The N1 City Mall in Cape Town has been equipped with green waste-to-energy technology that converts organic waste into electricity. An on-site anaerobic digester is fed with organic waste and compost, which it then uses to produce power, hot water and fertiliser.
The technology, installed by Dutch green technology company Waste Transformers, will be showcased at the Future Cities conference at African Utility Week in Cape Town. The technology will be used as a focal point for discussions around waste-to-energy possibilities and their functionality in real-life scenarios.
Waste-to-energy installation is modulated
The anaerobic digester is a modulated unit comprising four large containers situated on six parking bays at the N1 City Mall. “Within our shopping centre environment we collect organic waste material from restaurants and from food supermarket operators in separate bins and separate it from the recycled goods,” says the Western Cape regional retail asset manager at Growthpoint Properties Gavin Jones.
“We then process it in the first stage of the machine, which is the macerator [that] chops up the organic waste matter into a usable size,” he says. “A grey water mix is added and this mixture is then pumped into the anaerobic digester. With added enzymes, this digester pretty much functions like a stomach which produces methane gas as well as a by-product of hot water,” Jones explains.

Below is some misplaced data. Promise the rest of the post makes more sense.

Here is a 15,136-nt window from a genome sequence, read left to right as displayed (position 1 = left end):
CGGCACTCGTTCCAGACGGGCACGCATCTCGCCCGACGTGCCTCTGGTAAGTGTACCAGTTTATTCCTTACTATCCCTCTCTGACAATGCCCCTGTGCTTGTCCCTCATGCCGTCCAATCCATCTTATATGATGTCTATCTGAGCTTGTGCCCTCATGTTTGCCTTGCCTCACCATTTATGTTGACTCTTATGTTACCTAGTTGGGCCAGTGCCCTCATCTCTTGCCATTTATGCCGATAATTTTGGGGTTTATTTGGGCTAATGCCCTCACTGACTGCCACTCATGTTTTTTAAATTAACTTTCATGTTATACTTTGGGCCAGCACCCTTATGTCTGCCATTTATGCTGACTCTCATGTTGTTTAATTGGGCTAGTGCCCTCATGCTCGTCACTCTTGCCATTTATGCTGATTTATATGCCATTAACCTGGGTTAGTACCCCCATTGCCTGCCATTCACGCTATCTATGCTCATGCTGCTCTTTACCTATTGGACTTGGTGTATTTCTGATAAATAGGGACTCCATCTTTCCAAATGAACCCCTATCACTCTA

The hot water from the digester is used to clean the area surrounding the digester, as well as other waste-collection areas on-site. The methane gas is collected and filtered by a gas chamber on the unit. The methane gas is then used to power a generator to create electricity for the mall.
Reducing organic waste-to-landfill
The intention for the waste-to-energy installation at the N1 City Mall is to make strides towards future regulation of waste to landfills – particularly organic waste from functional buildings in the Western Cape.
“Cape Town has announced that they want a 100% reduction of organic waste to landfills by the year 2027. Growthpoint is trying to reach that target by 2020 while Cape Town is hoping to reach a target of 30% by that time,” says Jones.
Green technologies such as this waste-to-energy unit have a vital role to play in the future of sustainability in South Africa. The success of such technologies is important if other businesses and buildings are going to install similar units.
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